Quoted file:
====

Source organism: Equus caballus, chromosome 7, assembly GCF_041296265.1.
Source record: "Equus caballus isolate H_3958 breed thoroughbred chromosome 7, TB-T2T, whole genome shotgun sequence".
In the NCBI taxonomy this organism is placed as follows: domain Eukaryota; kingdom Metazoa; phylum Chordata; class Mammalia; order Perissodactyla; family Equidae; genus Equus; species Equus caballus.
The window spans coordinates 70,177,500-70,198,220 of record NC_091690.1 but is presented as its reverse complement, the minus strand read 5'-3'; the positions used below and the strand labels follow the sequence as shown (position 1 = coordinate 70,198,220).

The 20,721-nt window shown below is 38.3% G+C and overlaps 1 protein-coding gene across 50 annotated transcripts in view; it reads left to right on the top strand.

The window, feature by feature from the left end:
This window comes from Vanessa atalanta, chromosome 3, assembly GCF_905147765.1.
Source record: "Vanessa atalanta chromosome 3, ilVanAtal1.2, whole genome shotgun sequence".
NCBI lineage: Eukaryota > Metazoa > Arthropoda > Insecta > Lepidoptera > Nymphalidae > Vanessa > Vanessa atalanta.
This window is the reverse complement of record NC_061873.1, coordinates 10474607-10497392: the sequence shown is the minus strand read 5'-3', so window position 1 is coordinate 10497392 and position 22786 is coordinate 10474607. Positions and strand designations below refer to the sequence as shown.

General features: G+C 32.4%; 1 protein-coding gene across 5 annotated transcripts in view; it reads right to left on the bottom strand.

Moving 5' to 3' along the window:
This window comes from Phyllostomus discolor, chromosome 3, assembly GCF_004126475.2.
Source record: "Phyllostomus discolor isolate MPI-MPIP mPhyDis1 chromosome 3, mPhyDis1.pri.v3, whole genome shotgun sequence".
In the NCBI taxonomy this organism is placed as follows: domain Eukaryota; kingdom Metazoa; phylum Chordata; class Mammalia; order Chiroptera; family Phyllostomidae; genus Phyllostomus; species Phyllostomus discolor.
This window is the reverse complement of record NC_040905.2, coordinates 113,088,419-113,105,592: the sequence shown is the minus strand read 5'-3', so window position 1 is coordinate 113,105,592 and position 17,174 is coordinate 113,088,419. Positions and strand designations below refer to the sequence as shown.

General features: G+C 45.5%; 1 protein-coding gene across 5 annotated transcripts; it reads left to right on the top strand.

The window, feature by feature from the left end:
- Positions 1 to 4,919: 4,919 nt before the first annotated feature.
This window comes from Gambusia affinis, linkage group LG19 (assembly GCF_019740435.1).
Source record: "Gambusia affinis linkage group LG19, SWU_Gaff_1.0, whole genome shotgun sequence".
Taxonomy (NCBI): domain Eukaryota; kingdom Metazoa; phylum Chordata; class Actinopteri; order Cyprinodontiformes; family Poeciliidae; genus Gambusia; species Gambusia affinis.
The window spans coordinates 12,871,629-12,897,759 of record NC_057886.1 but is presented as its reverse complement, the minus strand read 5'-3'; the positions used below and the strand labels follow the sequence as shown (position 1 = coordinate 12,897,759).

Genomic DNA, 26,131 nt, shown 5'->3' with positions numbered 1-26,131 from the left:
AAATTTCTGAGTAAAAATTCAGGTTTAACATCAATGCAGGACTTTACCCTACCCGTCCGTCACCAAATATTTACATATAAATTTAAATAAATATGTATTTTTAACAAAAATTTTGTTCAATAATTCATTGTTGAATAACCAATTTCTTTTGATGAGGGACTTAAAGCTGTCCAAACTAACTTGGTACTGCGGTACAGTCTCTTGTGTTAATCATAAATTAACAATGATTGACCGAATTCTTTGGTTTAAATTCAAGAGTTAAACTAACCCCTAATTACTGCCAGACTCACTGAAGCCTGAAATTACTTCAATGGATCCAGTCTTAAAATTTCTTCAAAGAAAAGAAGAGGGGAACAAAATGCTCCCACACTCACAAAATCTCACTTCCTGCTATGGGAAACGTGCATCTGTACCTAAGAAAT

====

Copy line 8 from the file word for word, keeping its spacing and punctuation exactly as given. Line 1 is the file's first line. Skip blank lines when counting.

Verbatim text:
Source record: "Vanessa atalanta chromosome 3, ilVanAtal1.2, whole genome shotgun sequence".